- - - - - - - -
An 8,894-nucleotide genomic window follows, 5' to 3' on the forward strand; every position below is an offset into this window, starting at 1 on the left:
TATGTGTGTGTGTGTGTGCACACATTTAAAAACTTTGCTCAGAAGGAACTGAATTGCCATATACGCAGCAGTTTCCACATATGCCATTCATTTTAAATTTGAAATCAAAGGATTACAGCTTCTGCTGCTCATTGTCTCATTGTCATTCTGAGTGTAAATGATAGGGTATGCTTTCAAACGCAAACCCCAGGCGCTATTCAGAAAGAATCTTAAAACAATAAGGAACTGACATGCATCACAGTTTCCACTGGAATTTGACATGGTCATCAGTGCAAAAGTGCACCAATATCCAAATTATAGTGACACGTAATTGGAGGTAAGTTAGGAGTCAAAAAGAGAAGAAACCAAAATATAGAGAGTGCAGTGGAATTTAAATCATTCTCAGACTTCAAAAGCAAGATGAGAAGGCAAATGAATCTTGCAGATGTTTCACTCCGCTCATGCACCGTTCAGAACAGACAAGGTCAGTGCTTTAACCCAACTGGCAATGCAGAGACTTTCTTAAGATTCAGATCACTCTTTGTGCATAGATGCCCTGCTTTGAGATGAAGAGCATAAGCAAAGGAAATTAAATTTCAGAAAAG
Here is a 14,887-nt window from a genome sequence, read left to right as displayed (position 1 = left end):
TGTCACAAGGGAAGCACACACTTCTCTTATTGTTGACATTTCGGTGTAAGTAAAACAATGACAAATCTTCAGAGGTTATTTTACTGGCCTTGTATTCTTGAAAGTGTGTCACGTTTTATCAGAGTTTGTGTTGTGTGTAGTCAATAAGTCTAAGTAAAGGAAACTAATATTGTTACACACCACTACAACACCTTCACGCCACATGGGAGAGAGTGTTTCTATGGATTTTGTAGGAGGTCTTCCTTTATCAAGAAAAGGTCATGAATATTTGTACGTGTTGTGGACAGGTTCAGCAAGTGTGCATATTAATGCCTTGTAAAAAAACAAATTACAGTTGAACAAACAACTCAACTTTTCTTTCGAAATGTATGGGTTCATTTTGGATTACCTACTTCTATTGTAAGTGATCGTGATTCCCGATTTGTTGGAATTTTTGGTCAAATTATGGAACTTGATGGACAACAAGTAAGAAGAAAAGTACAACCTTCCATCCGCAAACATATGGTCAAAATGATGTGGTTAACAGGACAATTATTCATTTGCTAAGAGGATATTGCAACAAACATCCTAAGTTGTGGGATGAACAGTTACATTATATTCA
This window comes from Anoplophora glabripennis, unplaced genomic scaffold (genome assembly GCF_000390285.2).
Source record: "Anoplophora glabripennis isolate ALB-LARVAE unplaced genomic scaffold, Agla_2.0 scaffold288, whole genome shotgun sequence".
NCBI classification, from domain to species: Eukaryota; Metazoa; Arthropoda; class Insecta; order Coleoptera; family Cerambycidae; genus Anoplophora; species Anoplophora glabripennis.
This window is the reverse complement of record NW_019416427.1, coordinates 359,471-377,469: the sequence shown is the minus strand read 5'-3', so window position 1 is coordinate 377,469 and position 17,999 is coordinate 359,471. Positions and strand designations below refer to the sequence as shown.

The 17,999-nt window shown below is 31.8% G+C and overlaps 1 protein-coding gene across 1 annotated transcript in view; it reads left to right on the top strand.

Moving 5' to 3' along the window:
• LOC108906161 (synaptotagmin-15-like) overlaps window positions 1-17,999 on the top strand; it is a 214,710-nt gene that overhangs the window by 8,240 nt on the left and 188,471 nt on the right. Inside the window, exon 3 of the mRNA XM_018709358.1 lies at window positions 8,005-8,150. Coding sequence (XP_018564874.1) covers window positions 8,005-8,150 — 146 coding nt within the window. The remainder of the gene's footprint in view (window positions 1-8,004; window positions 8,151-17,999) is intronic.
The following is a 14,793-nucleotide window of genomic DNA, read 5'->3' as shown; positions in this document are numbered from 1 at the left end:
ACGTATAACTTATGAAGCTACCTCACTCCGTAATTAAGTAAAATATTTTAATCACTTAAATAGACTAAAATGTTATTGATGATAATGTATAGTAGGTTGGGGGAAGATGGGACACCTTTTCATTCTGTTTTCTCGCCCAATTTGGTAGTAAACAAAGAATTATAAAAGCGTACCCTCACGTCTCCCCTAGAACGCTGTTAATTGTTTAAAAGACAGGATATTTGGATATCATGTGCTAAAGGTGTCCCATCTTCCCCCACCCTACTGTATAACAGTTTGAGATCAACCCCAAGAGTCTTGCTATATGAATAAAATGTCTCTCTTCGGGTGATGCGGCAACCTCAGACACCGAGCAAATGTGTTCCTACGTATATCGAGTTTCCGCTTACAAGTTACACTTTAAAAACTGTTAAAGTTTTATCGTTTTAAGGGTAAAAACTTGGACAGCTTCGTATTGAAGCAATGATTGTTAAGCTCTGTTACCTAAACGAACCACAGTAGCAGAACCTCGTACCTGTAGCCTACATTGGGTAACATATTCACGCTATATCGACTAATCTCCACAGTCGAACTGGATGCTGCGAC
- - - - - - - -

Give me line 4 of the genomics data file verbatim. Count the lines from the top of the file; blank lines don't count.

TGTCACAAGGGAAGCACACACTTCTCTTATTGTTGACATTTCGGTGTAAGTAAAACAATGACAAATCTTCAGAGGTTATTTTACTGGCCTTGTATTCTTGAAAGTGTGTCACGTTTTATCAGAGTTTGTGTTGTGTGTAGTCAATAAGTCTAAGTAAAGGAAACTAATATTGTTACACACCACTACAACACCTTCACGCCACATGGGAGAGAGTGTTTCTATGGATTTTGTAGGAGGTCTTCCTTTATCAAGAAAAGGTCATGAATATTTGTACGTGTTGTGGACAGGTTCAGCAAGTGTGCATATTAATGCCTTGTAAAAAAACAAATTACAGTTGAACAAACAACTCAACTTTTCTTTCGAAATGTATGGGTTCATTTTGGATTACCTACTTCTATTGTAAGTGATCGTGATTCCCGATTTGTTGGAATTTTTGGTCAAATTATGGAACTTGATGGACAACAAGTAAGAAGAAAAGTACAACCTTCCATCCGCAAACATATGGTCAAAATGATGTGGTTAACAGGACAATTATTCATTTGCTAAGAGGATATTGCAACAAACATCCTAAGTTGTGGGATGAACAGTTACATTATATTCA